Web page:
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Classical Mythology  
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The Greco-Roman myths concerning same-sex love have been of crucial importance to the Western gay and lesbian literary heritage, both as texts and as icons.

Myth and literature are deeply interdependent and often indistinguishable. Being, in essence, the traditional tales told about gods and about human or semidivine heroes, myths generally take a narrative though sometimes a dramatic form. Usually they are first recorded in poetry, as Homer and Hesiod demonstrate with respect to the classical mythology that is to be focused on here.

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Myth as Literature and Literature as Myth

The Iliad and Odyssey, from the eighth century, and Theogony, from around 700 B.C.E., are our prime and richest sources of the Greek myths, but the poems are themselves mythic, that is, they belong equally in the fields of the mythologist and of the literary scholar. Aristotle ranks plot--or muthos, the source of our word myth--as the first element of tragedy and epic.

In the Poetics (Chap. 6) muthos refers to "the combination of the incidents, or things done in the story," but the Greek tragedies and Homeric epics that Aristotle has in mind are mythic also in the sense of being "imitations"--or representations--of the legendary actions of divine and heroic agents. Thus Aristotelian poetics enables us to equate myth with the plot that is the "life and soul" of the poems in the two highest literary genres.

Pindar uses a lyric form, the ode, to draw upon and contribute to the treasures of Hellenic mythology. The Latin works that are most remarkable for being at once literature as (Greco-Roman) myth and myth as literature are Virgil's Aeneid and Ovid's Metamorphoses.

The Functions of Myth

The literariness of myth, however, is but part of the story. Mythological scholarship has discerned many additional features and functions: Myths explain origins; the genesis of everything from the cosmos, the gods, or mankind to the emergence of a species of flower. They can accomplish in a non-abstractive mode some explanatory functions of philosophy or science; yet the physical sciences and philosophy tend to refute and reject myths, the literary and other arts to adopt, adapt, and invent them.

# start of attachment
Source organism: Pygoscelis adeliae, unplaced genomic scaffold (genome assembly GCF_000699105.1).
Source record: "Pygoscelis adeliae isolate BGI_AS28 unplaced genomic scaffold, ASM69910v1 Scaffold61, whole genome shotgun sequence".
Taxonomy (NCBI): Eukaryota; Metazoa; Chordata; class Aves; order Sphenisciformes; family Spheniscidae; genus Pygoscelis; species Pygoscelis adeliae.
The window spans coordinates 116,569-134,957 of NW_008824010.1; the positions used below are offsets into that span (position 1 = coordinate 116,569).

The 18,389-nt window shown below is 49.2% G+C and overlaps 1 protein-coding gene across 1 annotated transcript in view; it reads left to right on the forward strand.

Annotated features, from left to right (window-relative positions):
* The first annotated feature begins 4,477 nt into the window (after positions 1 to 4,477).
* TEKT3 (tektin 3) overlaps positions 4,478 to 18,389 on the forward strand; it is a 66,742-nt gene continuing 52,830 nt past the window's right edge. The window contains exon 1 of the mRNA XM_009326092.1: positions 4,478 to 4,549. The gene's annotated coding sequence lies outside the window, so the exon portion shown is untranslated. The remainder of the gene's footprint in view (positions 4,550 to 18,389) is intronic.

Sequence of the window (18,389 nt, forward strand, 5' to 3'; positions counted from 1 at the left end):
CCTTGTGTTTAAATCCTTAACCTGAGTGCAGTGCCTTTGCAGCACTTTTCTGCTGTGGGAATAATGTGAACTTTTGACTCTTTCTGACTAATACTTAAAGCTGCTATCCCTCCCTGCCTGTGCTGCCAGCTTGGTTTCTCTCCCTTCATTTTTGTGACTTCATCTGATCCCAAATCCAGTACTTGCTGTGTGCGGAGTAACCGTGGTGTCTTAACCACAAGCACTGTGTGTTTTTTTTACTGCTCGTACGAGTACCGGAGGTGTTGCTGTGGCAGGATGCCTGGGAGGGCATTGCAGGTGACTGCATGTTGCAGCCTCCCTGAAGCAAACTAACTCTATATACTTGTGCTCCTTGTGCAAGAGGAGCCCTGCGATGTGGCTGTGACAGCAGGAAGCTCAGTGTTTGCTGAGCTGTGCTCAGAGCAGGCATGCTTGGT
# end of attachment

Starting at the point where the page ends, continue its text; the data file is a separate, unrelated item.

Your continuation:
Variant versions are rather the rule than the exception. Myths may combine with rituals and cults to compose the religious experience of a community. Anonymous for the most part, myths are as if communal dreams emanating from the unconscious of a people.

The truth-value varies, with myths believable as literally true within the orbit of the culture that spawns them and deemed erroneous or fictitious elsewhere; yet elsewhere they may also be viewed as imparters of archetypal and psychological verities.

Finally, they may mirror, account for, and validate social institutions, such as, for example, the male that prevailed in ancient Greece.

The Rape of Ganymede

Of all the myths from Greco-Roman antiquity that treat of male , the rape of Ganymede deserves first place. The youngest son of Tros, eponymous king of Troy, he excelled in physical beauty, and that determined his fate. He was tending flocks or else hunting game one day when Zeus, having fallen in love with him, swooped down in the form of an eagle (or, in a variant, sent an eagle), seized him, bore him to Mount Olympus, and there made him the cup-bearer of the gods--in place of Hebe--and his own ever-youthful beloved.

Tros was grief-stricken at his loss, until Zeus sent him some superlative horses as a compensatory gift and the message that his son would never age or die, whereupon his sorrow turned into joy. Hera (the Romans' Juno) was doubly offended, as mother of the displaced Hebe, also goddess of youth, and as the chief god's ever jealous wife.

Zeus was an inveterate womanizer, and "goddessizer," but his way with female partners was to impregnate them and leave; he had never brought any of his women to live on Olympus nor granted any of them divine immortality.

Ganymede may have been his only masculine love, but he was special. Eventually he was celestialized as the constellation Aquarius, the "water-bearer."

The Ganymede legend goes all the way back to the Iliad, where, however, it differs significantly from the more familiar later version. The boy was already the son of a Tros recompensed with horses (5.265-269), but no eagle abducts him. Some unnamed gods, finding him "the loveliest born of the race of mortals," do so instead, and they take him up to dwell with them and to be the wine-pourer of Zeus (20.230-235). He is not said to be enamored of the youth, to whom the divinities apparently respond aesthetically rather than erotically.

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Zeus pursuing Ganymede. Of all the myths from Greco-Roman antiquity that treat male , the rape of Ganymede deserves first place.
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